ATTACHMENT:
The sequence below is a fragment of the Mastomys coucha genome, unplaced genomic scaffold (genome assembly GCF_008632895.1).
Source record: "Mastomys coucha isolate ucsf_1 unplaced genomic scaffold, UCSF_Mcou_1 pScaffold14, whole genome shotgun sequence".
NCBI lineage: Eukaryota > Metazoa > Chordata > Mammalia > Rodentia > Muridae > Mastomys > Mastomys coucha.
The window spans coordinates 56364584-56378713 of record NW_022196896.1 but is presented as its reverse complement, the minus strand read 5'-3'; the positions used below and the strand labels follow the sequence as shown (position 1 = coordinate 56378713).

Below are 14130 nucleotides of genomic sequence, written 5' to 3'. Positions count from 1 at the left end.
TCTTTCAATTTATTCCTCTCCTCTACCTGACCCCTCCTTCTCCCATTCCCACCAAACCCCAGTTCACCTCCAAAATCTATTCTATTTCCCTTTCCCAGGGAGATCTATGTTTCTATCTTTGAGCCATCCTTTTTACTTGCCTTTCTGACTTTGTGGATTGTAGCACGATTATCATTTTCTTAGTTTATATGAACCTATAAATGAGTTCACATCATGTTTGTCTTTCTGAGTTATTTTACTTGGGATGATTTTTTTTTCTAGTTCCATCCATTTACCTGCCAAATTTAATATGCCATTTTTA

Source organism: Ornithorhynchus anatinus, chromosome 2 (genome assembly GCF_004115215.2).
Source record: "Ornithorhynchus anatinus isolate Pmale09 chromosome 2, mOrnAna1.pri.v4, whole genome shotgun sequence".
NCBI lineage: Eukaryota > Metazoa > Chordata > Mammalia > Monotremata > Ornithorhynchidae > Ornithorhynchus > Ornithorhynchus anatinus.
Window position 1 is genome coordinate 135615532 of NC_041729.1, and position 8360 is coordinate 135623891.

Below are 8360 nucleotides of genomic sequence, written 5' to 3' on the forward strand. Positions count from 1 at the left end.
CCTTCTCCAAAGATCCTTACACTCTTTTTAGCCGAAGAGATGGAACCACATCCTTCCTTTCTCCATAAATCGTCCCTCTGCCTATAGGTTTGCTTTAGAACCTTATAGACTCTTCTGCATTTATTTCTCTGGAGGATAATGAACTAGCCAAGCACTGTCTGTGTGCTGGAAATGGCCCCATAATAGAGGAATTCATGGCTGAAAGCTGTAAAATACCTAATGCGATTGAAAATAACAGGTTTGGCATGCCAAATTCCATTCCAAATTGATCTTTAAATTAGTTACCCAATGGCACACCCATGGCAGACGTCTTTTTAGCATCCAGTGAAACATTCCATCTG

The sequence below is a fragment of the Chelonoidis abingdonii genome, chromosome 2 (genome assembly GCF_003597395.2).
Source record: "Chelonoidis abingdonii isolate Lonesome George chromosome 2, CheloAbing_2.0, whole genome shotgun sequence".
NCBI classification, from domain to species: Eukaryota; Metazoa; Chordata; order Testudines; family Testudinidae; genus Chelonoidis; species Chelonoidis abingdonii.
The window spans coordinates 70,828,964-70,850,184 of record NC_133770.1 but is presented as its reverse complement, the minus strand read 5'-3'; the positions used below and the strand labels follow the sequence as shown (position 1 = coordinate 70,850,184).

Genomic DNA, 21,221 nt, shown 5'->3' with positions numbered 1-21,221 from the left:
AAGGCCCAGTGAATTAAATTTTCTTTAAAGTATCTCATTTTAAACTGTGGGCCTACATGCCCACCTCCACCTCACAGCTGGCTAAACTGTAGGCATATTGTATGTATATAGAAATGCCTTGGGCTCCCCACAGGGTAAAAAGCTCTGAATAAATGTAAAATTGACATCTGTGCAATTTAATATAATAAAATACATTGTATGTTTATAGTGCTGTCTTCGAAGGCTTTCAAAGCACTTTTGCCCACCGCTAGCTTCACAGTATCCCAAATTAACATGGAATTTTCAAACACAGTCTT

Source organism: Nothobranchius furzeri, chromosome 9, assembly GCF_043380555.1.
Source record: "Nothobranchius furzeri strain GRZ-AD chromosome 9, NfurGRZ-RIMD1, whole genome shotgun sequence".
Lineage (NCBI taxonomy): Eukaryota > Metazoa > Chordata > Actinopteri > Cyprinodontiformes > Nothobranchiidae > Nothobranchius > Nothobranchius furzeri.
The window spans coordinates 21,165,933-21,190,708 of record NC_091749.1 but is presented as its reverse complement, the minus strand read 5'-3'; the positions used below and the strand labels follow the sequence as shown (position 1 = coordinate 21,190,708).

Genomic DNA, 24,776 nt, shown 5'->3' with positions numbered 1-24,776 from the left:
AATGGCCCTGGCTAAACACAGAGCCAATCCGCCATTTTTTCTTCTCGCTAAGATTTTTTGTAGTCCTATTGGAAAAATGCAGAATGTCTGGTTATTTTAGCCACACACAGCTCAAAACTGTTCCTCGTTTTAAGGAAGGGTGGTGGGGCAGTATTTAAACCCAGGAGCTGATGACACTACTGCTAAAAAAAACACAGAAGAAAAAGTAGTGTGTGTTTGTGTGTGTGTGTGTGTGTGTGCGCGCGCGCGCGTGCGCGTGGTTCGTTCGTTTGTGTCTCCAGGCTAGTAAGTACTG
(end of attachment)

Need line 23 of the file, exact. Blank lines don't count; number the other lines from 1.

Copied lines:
Genomic DNA, 24,776 nt, shown 5'->3' with positions numbered 1-24,776 from the left: